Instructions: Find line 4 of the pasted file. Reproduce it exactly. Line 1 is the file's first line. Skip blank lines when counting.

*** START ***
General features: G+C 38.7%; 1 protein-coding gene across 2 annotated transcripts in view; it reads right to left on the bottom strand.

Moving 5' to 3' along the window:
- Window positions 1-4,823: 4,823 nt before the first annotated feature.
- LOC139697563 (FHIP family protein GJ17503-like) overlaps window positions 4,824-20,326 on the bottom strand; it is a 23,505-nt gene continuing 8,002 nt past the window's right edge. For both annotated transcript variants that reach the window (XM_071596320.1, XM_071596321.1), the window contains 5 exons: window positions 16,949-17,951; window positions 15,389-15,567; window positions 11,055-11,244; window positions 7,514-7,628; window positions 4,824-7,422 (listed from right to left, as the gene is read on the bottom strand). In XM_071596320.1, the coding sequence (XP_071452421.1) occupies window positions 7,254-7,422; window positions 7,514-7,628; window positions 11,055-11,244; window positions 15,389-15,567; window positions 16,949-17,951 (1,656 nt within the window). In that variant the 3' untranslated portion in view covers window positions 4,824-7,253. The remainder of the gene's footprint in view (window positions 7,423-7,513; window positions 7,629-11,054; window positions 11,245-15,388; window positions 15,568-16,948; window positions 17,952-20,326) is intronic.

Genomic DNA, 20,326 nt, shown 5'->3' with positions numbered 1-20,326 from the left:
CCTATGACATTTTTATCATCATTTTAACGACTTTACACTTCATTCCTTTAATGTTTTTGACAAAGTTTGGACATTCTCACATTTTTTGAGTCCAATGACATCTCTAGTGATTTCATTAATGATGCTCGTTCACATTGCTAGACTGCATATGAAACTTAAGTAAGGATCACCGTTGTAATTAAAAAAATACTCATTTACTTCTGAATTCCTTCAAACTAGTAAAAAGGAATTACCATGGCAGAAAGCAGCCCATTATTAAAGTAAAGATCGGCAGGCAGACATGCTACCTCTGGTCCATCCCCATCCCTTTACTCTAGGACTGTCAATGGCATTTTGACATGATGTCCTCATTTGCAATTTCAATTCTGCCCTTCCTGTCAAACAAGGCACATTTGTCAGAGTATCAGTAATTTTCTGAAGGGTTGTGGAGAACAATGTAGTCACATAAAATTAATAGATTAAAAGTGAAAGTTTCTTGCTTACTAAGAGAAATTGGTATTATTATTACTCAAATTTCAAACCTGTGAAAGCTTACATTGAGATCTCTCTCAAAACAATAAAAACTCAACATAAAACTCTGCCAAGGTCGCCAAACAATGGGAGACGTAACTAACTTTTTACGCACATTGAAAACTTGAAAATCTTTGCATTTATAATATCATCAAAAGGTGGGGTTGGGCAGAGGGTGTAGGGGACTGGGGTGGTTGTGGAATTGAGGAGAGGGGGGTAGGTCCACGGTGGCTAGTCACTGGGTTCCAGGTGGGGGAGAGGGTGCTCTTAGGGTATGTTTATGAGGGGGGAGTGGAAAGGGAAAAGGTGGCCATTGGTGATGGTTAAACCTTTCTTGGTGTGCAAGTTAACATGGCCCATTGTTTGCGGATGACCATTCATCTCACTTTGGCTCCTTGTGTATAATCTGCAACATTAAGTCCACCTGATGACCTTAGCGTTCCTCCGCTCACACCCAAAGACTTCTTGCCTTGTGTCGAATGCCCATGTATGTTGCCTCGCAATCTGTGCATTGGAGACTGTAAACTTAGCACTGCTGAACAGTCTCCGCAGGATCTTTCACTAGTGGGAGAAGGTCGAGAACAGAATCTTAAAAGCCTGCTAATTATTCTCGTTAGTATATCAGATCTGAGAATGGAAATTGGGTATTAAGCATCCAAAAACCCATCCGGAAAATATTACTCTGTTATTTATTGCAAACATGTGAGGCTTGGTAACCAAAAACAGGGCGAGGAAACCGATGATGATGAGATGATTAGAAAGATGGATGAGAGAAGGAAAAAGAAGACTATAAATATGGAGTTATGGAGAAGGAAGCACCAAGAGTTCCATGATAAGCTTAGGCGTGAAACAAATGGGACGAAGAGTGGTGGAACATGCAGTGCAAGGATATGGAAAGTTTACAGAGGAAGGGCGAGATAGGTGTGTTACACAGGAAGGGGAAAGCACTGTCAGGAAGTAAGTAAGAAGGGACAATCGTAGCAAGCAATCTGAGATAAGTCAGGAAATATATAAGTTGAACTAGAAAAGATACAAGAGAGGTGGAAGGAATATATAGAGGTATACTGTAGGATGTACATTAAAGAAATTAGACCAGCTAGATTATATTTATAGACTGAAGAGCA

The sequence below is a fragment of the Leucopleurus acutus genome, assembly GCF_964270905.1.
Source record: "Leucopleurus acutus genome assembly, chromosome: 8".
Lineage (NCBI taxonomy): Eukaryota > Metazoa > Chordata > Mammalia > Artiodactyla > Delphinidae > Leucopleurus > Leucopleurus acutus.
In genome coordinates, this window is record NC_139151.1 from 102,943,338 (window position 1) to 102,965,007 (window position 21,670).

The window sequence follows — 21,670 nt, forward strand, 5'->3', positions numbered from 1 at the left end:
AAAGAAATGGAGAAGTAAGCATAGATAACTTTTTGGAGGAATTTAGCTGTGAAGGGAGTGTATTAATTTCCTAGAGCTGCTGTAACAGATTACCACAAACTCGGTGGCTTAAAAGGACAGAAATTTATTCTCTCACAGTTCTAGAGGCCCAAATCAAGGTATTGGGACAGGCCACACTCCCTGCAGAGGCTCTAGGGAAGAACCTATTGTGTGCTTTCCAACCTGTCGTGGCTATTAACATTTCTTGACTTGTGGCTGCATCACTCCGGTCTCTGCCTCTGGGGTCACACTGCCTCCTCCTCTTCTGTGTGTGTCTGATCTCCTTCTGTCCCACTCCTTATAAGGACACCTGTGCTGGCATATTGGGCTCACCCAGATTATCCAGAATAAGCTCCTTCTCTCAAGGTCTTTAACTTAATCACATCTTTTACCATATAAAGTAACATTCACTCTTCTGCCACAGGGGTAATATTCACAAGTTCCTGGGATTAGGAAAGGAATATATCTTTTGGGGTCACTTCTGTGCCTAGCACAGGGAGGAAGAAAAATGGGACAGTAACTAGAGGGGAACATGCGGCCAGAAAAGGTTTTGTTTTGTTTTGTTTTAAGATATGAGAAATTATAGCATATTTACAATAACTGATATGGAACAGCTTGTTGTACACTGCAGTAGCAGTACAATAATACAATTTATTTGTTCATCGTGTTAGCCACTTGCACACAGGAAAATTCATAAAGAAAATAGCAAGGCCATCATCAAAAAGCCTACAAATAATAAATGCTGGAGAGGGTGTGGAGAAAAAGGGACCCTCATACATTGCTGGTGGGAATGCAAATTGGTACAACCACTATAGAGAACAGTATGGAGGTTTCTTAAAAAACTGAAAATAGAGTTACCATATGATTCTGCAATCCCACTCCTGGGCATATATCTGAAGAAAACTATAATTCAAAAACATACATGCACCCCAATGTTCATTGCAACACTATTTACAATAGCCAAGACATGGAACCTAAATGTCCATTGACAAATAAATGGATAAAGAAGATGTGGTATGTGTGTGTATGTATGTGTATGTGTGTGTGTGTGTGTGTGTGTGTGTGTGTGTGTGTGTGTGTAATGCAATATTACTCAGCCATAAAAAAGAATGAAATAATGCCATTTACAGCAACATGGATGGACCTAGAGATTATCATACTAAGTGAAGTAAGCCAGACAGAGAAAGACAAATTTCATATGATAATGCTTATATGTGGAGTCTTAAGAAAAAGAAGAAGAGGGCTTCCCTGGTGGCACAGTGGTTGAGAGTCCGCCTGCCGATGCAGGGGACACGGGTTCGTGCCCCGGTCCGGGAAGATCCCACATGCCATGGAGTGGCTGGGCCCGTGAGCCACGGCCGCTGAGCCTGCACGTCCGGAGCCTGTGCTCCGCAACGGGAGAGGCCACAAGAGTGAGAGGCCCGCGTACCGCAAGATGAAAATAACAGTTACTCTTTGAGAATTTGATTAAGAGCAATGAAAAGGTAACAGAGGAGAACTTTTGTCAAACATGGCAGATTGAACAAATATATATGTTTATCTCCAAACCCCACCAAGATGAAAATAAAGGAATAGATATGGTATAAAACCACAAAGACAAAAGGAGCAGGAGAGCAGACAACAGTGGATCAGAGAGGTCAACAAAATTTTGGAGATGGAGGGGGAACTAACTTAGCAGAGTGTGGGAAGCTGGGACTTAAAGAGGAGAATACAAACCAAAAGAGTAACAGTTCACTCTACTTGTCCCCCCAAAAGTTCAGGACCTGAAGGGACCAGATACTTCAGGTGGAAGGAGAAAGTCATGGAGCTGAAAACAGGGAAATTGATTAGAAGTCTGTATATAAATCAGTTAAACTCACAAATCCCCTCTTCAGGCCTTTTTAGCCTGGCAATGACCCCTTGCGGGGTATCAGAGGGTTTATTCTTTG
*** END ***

- LOC139697563 (FHIP family protein GJ17503-like) overlaps window positions 4,824-20,326 on the bottom strand; it is a 23,505-nt gene continuing 8,002 nt past the window's right edge. For both annotated transcript variants that reach the window (XM_071596320.1, XM_071596321.1), the window contains 5 exons: window positions 16,949-17,951; window positions 15,389-15,567; window positions 11,055-11,244; window positions 7,514-7,628; window positions 4,824-7,422 (listed from right to left, as the gene is read on the bottom strand). In XM_071596320.1, the coding sequence (XP_071452421.1) occupies window positions 7,254-7,422; window positions 7,514-7,628; window positions 11,055-11,244; window positions 15,389-15,567; window positions 16,949-17,951 (1,656 nt within the window). In that variant the 3' untranslated portion in view covers window positions 4,824-7,253. The remainder of the gene's footprint in view (window positions 7,423-7,513; window positions 7,629-11,054; window positions 11,245-15,388; window positions 15,568-16,948; window positions 17,952-20,326) is intronic.